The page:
Late, but on track

Published : Nov 18, 2011 00:00 IST

With the inauguration of the first stretch of the Bangalore Metro, the city hopes for some relief from its traffic snarls.

in Bangalore

AFTER having missed several deadlines, the much-awaited Bangalore Metro finally began operations on October 20 on its first stretch Reach 1 of the Eastern line, part of Phase I of the Metro project. Reach 1 was inaugurated by Union Minister for Urban Development Kamal Nath in the presence of Karnataka Chief minister D.V. Sadananda Gowda and Leader of the Opposition in the Rajya Sabha Arun Jaitley. Union Minister of State for Railways K.H. Muniappa was also present. Predictably, the various politicians at the event tried to score subtle brownie points for their respective political parties by claiming credit for the idea of the Metro.

When October 20 was announced as the launch date for the first stretch, many people were sceptical as Bangalore Metro Rail Corporation Limited (BMRCL) had missed four deadlines in the past. Its first deadline was March 2010.

The length of this first stretch may be small, 6.7 kilometres with six stations, but the expectations are huge. That the people of Bangalore thronged the two stations of the inaugural stretch is testimony to the excitement that the much-delayed project has generated. For more than four years now since work began in 2007 the city's denizens have been stoically bearing the brunt of the massive construction project. As the Metro work progressed, transport infrastructure across the city weakened as roads were dug up. In some areas roads almost disappeared.

With the next section of Phase I set to begin operations only by the end of 2012, this first operational stretch is being called a showpiece. While that may be true, it has set the ball rolling for the much-needed overhaul of the city's transport infrastructure.

Inaugural ride

The first ride on the Bangalore Metro was smooth and hassle-free. Beyond the turnstile, the excitement was palpable. Curious citizens awaited their first ride on the Metro. Many of them bought a return ticket too as they were there only for a joy ride. Some had come from faraway towns to see this technological marvel. Even children were present in large numbers.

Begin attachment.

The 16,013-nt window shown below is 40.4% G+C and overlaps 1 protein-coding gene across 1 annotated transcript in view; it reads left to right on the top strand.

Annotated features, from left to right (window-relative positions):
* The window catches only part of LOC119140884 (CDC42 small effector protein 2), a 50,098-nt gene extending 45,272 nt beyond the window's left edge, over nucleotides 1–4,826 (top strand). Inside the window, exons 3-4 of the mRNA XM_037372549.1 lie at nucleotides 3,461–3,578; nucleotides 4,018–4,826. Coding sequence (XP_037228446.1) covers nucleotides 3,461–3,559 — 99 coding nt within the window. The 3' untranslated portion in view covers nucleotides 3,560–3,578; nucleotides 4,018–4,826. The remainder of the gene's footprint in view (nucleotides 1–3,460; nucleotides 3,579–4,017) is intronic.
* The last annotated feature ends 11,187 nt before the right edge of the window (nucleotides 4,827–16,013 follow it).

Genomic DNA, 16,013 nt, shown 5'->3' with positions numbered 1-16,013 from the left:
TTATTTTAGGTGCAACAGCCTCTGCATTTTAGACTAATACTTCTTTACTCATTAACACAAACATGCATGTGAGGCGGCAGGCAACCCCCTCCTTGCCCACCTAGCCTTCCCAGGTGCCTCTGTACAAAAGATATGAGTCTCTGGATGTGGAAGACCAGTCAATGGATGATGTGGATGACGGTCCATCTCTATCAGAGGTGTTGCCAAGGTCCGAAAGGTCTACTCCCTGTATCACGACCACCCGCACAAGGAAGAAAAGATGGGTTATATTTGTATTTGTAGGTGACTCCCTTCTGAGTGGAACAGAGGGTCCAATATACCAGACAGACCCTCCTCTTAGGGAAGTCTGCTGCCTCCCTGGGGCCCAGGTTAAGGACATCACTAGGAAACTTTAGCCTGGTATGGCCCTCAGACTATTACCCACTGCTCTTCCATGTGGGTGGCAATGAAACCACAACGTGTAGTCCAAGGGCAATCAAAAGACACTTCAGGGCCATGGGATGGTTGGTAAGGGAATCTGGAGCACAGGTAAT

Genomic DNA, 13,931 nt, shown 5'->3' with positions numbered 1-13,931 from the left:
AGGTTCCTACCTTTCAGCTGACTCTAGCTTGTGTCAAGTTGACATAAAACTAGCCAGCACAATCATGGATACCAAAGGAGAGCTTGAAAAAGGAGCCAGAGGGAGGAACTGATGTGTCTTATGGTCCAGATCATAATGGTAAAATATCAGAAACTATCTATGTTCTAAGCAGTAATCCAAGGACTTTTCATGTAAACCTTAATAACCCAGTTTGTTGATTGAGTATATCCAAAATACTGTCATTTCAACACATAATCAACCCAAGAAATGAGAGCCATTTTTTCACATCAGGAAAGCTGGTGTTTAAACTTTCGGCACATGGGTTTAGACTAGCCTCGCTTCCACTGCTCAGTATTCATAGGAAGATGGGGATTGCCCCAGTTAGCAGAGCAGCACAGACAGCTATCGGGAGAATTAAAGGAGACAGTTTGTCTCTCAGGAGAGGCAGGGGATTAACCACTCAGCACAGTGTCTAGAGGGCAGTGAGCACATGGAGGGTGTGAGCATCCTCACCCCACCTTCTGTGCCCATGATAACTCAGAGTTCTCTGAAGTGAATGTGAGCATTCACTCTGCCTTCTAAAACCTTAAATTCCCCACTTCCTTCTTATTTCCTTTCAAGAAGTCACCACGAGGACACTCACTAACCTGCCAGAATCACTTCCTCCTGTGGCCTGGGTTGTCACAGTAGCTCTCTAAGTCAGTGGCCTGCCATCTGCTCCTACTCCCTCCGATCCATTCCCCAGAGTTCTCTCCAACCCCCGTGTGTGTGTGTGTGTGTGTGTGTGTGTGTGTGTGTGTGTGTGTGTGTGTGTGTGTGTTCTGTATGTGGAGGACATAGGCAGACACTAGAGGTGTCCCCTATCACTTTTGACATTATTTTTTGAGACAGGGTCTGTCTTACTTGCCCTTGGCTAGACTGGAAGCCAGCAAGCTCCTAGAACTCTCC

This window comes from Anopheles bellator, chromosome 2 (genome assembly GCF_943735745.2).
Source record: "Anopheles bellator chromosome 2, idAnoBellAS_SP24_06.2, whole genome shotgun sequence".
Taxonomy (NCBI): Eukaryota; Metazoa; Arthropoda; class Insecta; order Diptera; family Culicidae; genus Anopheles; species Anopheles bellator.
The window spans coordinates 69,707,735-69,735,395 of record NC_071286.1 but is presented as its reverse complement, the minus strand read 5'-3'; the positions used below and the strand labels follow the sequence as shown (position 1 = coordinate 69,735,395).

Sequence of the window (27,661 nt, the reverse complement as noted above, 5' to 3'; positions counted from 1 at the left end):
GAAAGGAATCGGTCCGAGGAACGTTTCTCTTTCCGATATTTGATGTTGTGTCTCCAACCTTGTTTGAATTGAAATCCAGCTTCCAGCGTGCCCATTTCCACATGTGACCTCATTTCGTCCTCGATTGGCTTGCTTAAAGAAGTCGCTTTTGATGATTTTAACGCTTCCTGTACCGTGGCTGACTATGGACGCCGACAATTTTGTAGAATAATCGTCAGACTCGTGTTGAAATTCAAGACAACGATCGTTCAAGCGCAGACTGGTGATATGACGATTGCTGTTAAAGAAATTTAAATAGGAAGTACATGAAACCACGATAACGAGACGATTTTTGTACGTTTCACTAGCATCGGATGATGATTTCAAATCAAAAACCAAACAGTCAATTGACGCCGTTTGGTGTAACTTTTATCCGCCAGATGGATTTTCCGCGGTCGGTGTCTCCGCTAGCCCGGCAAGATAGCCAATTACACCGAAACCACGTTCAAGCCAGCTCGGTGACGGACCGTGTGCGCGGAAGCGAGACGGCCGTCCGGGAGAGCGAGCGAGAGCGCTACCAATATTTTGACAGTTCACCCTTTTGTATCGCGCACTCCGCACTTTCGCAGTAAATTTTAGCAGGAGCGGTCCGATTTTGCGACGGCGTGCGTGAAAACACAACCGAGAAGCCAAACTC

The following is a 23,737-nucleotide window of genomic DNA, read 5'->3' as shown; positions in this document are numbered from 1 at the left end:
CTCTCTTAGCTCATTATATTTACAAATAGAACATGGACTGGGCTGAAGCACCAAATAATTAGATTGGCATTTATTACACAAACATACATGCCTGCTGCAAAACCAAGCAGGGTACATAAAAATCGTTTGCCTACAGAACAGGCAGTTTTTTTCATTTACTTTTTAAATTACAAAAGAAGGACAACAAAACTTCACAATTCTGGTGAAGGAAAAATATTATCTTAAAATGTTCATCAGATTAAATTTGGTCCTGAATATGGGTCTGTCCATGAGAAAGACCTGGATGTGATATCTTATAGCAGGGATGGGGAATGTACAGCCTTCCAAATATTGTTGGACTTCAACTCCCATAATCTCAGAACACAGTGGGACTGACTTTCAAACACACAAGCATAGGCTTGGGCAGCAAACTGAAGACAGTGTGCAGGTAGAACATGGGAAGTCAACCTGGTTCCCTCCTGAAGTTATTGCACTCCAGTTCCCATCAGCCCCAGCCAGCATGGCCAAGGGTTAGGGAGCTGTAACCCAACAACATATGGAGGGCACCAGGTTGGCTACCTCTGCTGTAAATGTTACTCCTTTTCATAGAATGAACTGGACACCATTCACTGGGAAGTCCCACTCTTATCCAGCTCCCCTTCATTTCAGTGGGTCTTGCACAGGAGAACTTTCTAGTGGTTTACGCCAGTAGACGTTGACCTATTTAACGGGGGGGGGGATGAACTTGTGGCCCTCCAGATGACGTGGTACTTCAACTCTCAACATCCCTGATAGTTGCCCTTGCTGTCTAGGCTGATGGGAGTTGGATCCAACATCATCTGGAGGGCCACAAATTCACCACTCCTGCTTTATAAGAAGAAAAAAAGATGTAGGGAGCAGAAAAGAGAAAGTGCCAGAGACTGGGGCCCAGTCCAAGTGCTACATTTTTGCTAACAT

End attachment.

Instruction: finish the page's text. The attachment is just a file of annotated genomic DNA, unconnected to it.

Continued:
In the few hours that the Metro operated on the first day, BMRCL netted Rs.4 lakh.

On Reach 1, tickets are priced between Rs.10 and Rs.15. Each train has three cars at present and can carry about 1,100 passengers. The Bangalore Metro has been designed for a capacity of 40,000 PHPDT (peak hour peak direction traffic).

Long wait

It has been a long wait for Bangalore. The Mass Rapid Transit System (MRTS) was first mooted as a solution to the growing city's traffic woes in 1982. C.K. Jaffer Sharief, Member of Parliament from Bangalore, was the Union Minister of State for Railways when the idea was first put forward. E. Sreedharan, who later became well known as Delhi's Metro Man, helped prepare a report on the proposed MRTS.

The proposal was taken seriously only after S.M. Krishna became Chief Minister in 2002. The work of Delhi Metro Rail Corporation Limited (DMRCL) also hastened the setting up of BMRCL. The agency was originally known as Bangalore Mass Rapid Transit Limited (BMRTL). It is the nodal agency for the Bangalore Metro and is a joint venture of the Union Ministry of Urban Development and the Government of Karnataka.

Work on Phase I started only in April 2007 even though the foundation stone was laid by Prime Minister Manmohan Singh in June 2006.

Called Namma Metro, which translates as Our Metro, the Bangalore Metro's Phase I has divided the city into two corridors for its operations. While the east-to-west corridor runs from Bypanahalli to the Mysore Road terminal, the north-south corridor extends from Yeshwantpur to the R.V. Road terminal. When the entire Phase I, a length of 42 km, is completed by the end of 2014, the city will be criss-crossed by the Metro. Work on the more ambitious Phase II, which will link the outskirts to the city, is also being envisaged.